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SPORTS MEDICINE

JOHN DOHERTY: Some midsummer thoughts on weight training, marching band safety protocols and diet supplements

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Idle thoughts as MLB teams go idle for the All-Star break…..

  • In April, I wrote about the benefits of strength training for baseball players young and old. 

If my word wasn’t good enough for reluctant baseball — and soccer — dads, then perhaps they will take the advice of the British Journal of Sports Medicine. Last month’s issue featured an article entitled, “Mythology of youth resistance training.”

With co-authors from Boston Children’s Hospital and Nationwide Children’s Hospital in Columbus, Ohio, among other institutions, the story’s lede read, “The health and fitness benefits of youth resistance training are well established. In addition to increasing muscular fitness and fundamental movement skills, resistance training can increase bone mineral density, improve cardiometabolic health, facilitate weight control and reduce sport-injury risk. The World Health Organization recommends that children and adolescents participate in strength-building activities at least 3 days per week.”

Still, despite such authoritative advice, “Participation in youth resistance training is falling short of expectations,” the co-authors lamented.

Young athletes who have any expectations of success will find the path of least resistance goes through the weight room.

  • Last July, Indiana Governor Eric Holcomb signed legislation that expanded to marching band directors the requirement that coaches be trained in how to treat sudden cardiac arrest. However, the health of band members goes well beyond their hearts.

It is long past time, given how strenuous the activity is — especially in the heat, that marching band members receive the same physical training and medical care as athletes.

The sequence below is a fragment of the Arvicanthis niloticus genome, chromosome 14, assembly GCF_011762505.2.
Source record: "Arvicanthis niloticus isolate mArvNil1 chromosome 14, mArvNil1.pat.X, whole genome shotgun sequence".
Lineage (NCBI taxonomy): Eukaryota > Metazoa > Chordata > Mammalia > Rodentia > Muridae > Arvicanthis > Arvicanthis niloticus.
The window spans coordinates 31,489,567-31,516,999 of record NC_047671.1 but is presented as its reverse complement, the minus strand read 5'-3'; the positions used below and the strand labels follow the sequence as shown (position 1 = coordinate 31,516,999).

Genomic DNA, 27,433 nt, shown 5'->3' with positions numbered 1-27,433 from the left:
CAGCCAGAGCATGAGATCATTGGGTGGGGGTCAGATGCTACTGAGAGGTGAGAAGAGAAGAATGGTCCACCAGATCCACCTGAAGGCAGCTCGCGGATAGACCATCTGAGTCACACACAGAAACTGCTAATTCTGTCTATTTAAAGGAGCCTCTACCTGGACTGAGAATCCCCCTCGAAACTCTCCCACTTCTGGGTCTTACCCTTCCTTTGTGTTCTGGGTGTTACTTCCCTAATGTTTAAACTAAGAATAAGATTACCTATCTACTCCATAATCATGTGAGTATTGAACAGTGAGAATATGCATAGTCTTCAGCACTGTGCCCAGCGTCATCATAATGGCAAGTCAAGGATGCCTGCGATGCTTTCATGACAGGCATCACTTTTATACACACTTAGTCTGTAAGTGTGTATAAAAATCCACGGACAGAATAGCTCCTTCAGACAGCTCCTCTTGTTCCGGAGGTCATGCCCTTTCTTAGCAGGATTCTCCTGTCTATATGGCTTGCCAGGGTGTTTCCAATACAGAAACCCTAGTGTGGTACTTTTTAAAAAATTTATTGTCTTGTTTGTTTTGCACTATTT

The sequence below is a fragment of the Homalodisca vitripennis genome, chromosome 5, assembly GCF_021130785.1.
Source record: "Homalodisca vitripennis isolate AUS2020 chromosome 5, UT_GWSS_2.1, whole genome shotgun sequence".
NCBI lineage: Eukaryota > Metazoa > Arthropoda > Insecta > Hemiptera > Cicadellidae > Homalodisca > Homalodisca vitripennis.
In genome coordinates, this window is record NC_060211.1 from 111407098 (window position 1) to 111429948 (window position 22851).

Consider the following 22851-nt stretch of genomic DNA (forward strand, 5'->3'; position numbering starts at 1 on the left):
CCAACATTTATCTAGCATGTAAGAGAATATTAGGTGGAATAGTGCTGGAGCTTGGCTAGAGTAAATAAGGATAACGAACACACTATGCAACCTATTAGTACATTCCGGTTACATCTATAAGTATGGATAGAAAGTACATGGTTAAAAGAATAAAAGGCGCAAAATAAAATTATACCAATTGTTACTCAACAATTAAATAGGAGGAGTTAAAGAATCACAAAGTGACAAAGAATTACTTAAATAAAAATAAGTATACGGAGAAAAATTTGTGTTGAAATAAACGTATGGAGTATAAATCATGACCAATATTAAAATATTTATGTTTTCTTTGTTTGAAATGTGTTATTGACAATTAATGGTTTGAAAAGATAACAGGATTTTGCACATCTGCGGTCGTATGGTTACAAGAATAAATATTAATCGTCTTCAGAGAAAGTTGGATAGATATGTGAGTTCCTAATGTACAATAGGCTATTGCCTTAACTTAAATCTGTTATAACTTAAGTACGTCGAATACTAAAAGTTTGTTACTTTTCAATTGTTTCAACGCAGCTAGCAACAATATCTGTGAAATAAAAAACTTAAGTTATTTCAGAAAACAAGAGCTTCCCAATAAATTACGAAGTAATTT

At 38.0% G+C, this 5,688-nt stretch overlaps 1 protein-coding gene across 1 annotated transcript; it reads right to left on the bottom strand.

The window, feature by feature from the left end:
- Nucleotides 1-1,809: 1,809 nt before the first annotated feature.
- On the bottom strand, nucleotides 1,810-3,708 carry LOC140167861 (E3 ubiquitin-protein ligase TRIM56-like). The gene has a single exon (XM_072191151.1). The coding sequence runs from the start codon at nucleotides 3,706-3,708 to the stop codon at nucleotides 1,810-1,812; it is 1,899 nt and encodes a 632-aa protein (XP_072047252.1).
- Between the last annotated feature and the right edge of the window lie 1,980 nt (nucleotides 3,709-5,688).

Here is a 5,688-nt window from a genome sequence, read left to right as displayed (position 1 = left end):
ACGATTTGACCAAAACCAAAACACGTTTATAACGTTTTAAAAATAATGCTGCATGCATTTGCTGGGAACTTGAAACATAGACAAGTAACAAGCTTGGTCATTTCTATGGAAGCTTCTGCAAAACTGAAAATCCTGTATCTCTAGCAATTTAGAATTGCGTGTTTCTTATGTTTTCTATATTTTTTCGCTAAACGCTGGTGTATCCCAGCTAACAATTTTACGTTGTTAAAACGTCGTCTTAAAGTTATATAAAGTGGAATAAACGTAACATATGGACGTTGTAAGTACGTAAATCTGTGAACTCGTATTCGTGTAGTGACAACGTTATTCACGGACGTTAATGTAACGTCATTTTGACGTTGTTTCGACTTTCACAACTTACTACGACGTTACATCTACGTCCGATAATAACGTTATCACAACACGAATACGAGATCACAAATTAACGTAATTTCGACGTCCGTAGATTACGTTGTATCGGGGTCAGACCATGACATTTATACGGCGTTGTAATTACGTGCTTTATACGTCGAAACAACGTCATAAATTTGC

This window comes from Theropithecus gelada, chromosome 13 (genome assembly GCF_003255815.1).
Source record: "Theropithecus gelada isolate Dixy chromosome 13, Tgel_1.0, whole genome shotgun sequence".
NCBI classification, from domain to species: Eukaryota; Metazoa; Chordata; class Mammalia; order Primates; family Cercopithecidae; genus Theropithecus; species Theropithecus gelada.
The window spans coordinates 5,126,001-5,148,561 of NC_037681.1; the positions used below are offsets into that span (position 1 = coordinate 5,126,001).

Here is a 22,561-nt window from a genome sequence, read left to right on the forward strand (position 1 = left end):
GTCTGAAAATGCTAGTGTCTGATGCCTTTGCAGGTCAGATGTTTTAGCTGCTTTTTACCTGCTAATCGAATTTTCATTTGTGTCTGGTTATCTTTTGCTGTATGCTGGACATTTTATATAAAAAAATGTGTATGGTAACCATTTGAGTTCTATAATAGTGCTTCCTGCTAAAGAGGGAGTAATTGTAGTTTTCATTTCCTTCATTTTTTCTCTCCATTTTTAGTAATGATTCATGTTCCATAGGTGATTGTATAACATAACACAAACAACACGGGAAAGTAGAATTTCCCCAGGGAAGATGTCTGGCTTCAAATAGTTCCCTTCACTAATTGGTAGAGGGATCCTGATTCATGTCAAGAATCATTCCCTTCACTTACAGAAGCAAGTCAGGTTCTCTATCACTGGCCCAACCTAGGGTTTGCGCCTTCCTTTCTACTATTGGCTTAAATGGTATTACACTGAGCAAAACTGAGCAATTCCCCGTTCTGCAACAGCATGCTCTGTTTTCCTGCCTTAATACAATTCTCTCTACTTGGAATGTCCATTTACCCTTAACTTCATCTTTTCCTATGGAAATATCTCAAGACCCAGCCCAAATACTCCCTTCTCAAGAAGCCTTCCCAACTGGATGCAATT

Toward that end, the National Federation of State High School Associations (NFHS) last week was promoting its Band Safety course on Twitter. Recommended for school administrators and directors and sponsors of marching bands, the course has the right price. It’s free.

In May, NFHS published an article entitled, “Heat illness prevention — keep the marching band playing.” In it, Drs. Neha Raukar and James Weaver warned how hot different marching surfaces get when the air temperature reaches 90 F: grass 90 F, concrete 135 F, and asphalt 145 F. No mention of artificial turf.

They also reported on a study of news reports published last year by the University of Georgia that “found between 1990 and 2020, nearly 400 (band members nationwide) became ill due to heat exposure and 44% required hospital treatment.”

The National Athletic Trainers Association, in a document also published in May (NATA Offers Timely Recommendations to Keep Marching Band Members Healthy and Well Prepared for Activity | NATA), recommended the following for marching band programs: a preseason physical for members, a venue-specific written — and annually practiced — emergency action plan, preseason conditioning including strength training and heat acclimatization, a lightning safety plan, alternative T-shirt and shorts uniforms in the heat, proper hydration, a concussion education program, and a fully-stocked first-aid kit.

That sounds pretty much the same as any other sport to me.

  • Last month, the Journal of the American Medical Association published an editorial that said vitamins and supplements are a “waste of money” for most people and endorsed exercise and healthy eating instead. There was one qualifier. Pregnant women still need to follow their physician’s advice regarding iron and folic acid.

Two supplements were singled out to avoid altogether. Beta carotene has been linked to lung cancer. Vitamin E, long-claimed to reduce heart disease and cancer, just does not work.

On the other hand, buried in the editorial was an acknowledgement of some evidence that multivitamins slightly increase longevity.

One popular supplement of late was not addressed in the editorial: beetroot juice.

However this year, the journal Sports Health has published two articles regarding its benefits. The current print edition includes a literature review out of Spain which examined nine studies. Taken together, they demonstrated that beetroot juice supplementation shortens the period of post-exercise muscle soreness and speeds up recovery from exercise-induced muscle damage.

Also from Spain (different authors but from some of the same universities) comes a study that was published online in May but has yet to appear in print. This effort concluded that beetroot juice supplementation, two hours prior to a workout, increased strength among physically active women.

Take note. The supplement was a kind of vegetable juice, not a pill, and benefit was only derived when combined with exercise.

John Doherty is a licensed athletic trainer and physical therapist. This column reflects solely his opinion. Reach him at jdoherty@comhs.org. Follow him on Twitter @JDohertyATCPT.

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